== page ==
After a long day spent chasing after their small children, many exhausted parents may feel like they're raising monkeys. But while kids may act like our fellow primates, they don't grow like them. Unlike monkeys, humans stay relatively small during childhood and then experience a growth spurt during adolescence. A new study suggests that this strategy may help increase the number of offspring parents can successfully rear.
Because children are not very effective at obtaining food, their parents must provide for them for many years. So parents would bear a lighter burden if their kids stayed small and consequently ate less during those years of dependency, which might also be a good evolutionary strategy. In contrast, other primates rely more on brawn and less on brains to find food, so they would seem to benefit from large size at an earlier age.
Anthropologists Michael Gurven of the University of California, Santa Barbara, and Robert Walker of the University of New Mexico in Albuquerque tested this idea by studying two hunter-gatherer societies who forage for food much like early humans are believed to have done. If children of the Ache people of Paraguay grew like chimps, a mathematical model developed by the researchers indicates that, from conception to age 18, Ache girls and boys would consume 9% and 25% more calories, respectively, than they actually do. The children of Botswana's Dobe Ju/'hoansi people, who grow more slowly during childhood, would eat even more. Here, girls and boys would consume 38% and 54% more calories, respectively. Given the limited resources of early humans, such demands would have made it hard for parents to raise multiple offspring, the researchers report online this week in Proceedings of the Royal Society B.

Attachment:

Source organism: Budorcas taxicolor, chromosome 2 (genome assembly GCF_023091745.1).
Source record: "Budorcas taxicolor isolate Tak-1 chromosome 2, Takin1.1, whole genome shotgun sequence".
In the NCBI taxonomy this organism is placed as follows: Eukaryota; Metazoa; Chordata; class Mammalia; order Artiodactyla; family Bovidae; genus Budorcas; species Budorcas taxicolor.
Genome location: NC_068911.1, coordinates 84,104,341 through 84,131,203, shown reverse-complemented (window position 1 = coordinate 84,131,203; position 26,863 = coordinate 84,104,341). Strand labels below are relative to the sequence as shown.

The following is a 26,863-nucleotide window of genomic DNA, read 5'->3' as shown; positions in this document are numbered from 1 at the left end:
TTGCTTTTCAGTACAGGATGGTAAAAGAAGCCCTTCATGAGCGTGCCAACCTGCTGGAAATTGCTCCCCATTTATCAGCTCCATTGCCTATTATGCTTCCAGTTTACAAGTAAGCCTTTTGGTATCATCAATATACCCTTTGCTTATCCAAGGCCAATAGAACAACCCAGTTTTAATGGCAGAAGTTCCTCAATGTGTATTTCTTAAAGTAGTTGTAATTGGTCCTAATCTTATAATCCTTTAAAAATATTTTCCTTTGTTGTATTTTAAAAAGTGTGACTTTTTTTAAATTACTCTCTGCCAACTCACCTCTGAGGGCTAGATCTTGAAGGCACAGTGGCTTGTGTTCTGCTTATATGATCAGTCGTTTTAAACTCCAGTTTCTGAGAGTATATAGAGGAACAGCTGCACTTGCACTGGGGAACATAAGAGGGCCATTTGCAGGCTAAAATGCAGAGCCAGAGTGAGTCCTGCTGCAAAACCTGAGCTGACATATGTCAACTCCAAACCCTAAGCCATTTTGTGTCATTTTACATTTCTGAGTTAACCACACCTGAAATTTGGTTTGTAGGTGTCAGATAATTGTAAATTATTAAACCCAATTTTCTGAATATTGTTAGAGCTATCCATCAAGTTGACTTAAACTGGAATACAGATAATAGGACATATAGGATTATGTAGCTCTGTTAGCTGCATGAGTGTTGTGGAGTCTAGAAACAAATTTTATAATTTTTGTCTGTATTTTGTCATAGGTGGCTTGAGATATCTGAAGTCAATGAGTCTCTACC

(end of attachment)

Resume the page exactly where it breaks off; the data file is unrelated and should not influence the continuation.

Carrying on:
The paper is "a welcome addition to the literature," says anthropologist Steven Leigh of the University of Illinois, Urbana, because it suggests that the unique human growth pattern "is essentially a reproductive adaptation, enabling mothers and other adults to maximize fertility rates." Leigh also suggests that this growth pattern "could be even more effective in an agricultural setting" because of the skills and physical strengths required for farming.